Roughly one-third of the biggest donors to Barack Obama’s 2012 campaign have yet to donate in support of Hillary Clinton this cycle, suggesting that she has failed to attract some of the wealthy Democrats who carried him to the presidency.
Just 340 of Mr Obama’s 500 largest financial backers have donated to funds supporting Mrs Clinton, according to a Financial Times analysis in collaboration with Crowdpac, a political data start-up. More striking is the fact that of those who have donated, half have contributed 5 per cent of the sums they gave four years ago, or less.
The president’s top 2012 donors were among the first to take advantage of the heightened power of super political action committees after the 2010 Citizens United and SpeechNow.org federal court decisions lifted restrictions on political spending. His top 500 donors that cycle spent an unprecedented $98m, making up nearly 10 per cent of the total funds raised by his campaign, the Democrats' joint fundraiser and his super-Pac. Super-Pacs are allowed unlimited spending so long as it does not co-ordinate with a candidate’s principal campaign.
Yet few of Mr Obama’s top donors have given as much to funds supporting Mrs Clinton. She had raised just $60m to June 30 from the group, with many prominent Democratic donors sitting on the sidelines. These include Anne Cox Chambers, the 96-year-old media proprietor; David Boies, a founding partner of law firm Boies, Schiller & Flexner; and Sidney Kimmel, the founder of Jones Apparel Group and the production company behind Death at a Funeral. Each gave Mr Obama more than $1m but none has publicly disclosed a donation to her, according to Federal Election Commission filings.
When asked why he had not contributed this year, Mr Kimmel said he had not been a major political donor before 2012, when he was motivated by a tight presidential race.
“After the first 2012 presidential debate, Barack Obama took a big hit in the polls and [I] wanted to help make sure he was re-elected,” he said. “The contribution came very late in the game and there is no reason to suspect a similar need in 2016.”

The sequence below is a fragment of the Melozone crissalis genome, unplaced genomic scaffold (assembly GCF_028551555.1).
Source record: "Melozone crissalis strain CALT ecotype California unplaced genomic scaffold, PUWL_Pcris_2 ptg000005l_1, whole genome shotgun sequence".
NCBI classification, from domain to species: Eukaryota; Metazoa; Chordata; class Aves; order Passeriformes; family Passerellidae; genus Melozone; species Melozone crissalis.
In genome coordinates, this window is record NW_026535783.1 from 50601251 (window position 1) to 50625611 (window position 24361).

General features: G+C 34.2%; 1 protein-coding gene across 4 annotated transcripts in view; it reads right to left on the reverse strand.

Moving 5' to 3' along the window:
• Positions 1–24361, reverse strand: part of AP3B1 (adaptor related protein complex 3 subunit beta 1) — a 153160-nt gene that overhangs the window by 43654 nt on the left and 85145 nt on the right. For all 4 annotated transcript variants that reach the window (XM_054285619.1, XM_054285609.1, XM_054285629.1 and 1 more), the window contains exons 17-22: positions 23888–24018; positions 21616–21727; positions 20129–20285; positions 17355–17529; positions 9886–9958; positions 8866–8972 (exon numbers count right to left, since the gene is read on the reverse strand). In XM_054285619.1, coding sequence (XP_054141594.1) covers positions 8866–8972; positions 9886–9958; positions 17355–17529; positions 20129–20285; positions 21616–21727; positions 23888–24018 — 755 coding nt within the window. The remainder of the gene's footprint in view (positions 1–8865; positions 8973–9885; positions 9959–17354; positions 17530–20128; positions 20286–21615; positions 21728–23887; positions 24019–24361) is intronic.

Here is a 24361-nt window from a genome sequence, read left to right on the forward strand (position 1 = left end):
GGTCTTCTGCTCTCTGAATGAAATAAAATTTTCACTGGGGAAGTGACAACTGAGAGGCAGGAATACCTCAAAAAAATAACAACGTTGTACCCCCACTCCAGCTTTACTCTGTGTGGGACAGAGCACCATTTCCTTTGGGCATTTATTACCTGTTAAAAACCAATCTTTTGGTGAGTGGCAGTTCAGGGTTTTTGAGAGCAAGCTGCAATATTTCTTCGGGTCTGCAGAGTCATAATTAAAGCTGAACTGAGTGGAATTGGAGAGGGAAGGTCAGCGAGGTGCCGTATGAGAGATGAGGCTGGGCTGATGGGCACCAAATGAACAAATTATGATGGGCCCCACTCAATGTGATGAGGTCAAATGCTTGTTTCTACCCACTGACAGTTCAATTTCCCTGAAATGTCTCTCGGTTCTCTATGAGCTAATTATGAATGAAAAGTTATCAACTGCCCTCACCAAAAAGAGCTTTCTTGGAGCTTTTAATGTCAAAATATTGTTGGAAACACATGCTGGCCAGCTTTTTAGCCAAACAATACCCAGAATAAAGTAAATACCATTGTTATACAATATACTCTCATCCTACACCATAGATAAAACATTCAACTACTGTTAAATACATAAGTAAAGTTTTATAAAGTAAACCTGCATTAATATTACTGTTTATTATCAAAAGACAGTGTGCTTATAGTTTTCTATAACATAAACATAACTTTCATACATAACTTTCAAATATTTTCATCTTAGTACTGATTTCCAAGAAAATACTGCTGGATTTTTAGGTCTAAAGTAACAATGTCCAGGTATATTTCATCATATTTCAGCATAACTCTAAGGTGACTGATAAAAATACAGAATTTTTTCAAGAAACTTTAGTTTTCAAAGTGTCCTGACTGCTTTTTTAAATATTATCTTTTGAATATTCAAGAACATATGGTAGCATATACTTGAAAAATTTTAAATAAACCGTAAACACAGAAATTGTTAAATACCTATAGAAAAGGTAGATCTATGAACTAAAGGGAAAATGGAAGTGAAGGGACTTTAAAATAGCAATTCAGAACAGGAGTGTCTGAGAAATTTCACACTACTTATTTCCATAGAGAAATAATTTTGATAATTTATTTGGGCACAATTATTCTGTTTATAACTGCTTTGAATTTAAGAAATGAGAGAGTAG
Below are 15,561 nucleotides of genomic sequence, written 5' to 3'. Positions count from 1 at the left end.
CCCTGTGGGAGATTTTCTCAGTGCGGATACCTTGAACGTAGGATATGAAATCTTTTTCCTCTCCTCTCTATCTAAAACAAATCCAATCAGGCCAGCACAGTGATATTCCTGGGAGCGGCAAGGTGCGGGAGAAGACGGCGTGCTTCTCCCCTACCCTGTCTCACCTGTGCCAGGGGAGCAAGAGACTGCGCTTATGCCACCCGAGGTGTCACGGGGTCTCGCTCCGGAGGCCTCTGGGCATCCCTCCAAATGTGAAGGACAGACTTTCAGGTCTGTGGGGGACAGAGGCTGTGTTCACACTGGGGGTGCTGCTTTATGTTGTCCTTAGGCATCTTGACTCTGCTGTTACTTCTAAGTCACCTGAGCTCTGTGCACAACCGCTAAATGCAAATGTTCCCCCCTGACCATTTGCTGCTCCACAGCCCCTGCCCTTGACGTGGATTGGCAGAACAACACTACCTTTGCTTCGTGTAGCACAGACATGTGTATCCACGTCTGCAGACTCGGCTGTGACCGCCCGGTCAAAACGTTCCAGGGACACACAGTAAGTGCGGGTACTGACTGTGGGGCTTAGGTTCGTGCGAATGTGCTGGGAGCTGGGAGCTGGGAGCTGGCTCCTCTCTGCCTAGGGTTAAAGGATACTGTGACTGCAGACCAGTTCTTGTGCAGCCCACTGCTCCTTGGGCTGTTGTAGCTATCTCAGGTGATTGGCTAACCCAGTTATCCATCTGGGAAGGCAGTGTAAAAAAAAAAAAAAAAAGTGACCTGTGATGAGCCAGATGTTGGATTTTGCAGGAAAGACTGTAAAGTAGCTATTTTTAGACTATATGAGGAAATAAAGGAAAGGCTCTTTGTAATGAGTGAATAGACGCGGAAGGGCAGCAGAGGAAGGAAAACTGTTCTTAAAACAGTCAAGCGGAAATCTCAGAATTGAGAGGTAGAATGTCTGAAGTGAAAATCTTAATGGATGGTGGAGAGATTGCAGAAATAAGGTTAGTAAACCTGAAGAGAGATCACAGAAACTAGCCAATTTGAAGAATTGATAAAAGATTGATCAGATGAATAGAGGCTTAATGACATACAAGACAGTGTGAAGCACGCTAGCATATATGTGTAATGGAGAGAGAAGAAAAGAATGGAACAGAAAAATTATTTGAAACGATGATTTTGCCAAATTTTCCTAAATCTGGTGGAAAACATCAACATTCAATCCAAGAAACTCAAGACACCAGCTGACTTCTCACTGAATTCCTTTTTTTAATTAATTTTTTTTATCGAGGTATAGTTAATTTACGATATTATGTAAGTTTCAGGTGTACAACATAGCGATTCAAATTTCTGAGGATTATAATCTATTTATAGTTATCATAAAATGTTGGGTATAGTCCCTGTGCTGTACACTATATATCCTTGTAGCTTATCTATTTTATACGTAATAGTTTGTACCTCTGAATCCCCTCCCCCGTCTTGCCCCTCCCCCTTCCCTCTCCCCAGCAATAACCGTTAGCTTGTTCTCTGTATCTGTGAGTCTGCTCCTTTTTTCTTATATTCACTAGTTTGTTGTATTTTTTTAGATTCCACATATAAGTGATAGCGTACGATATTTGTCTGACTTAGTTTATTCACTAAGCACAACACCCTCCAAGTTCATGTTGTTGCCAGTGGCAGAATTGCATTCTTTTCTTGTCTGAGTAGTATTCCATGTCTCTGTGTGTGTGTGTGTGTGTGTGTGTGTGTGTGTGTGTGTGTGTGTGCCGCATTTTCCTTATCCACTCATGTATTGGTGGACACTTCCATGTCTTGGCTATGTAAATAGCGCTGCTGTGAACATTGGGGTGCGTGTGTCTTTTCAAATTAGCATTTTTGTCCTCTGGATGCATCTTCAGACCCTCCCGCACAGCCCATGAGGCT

Even without all of Mr Obama’s supporters, however, the funds backing Mrs Clinton’s campaign are still on track to meet or surpass his 2012 record, and have raised $532m through to the end of June. She has appealed to a different donor base with a select few making larger contributions, even among those who gave to Mr Obama’s funds in 2012.
For instance, James and Marilyn Simons, who gave Mr Obama his largest donation of $5m, have given Mrs Clinton $7m so far. Haim and Cheryl Saban have also donated $11.4m to Mrs Clinton, after giving Mr Obama $400,000.
Boosted by such mega donors, the funds backing her campaign have raised twice as much as Donald Trump, her Republican rival, or Bernie Sanders’ funds, her challenger in the Democratic primary.
Mr Trump’s main fundraising vehicles, including four super-Pacs, have raised a minimum of $209m to the end of July, almost half of which was raised in the past four months, catching up to Mrs Clinton’s monthly fundraising totals.
Mr Sanders’ campaign raised $235m to the end of June, all from donations of less than $2,700 and without the help of a joint fundraiser or super-Pac. He received far less from Mr Obama’s top 500 supporters than Mrs Clinton. Fewer than 20 donors gave to his campaign over hers.
Mason Harrison, head of communications at Crowdpac, said it was common for donors to wait until closer to the election to give, but that it was safe to say it had been “an unconventional year, and the Democratic field winnowed down much later than in previous cycles”.
“As we enter this final stretch of the election, when the pace of political giving tends to increase rapidly, we may see greater movement from former Obama backers,” he added. “Especially if the president continues to campaign and raise money for the Clinton campaign.”
Additional reporting by Courtney Weaver in Washington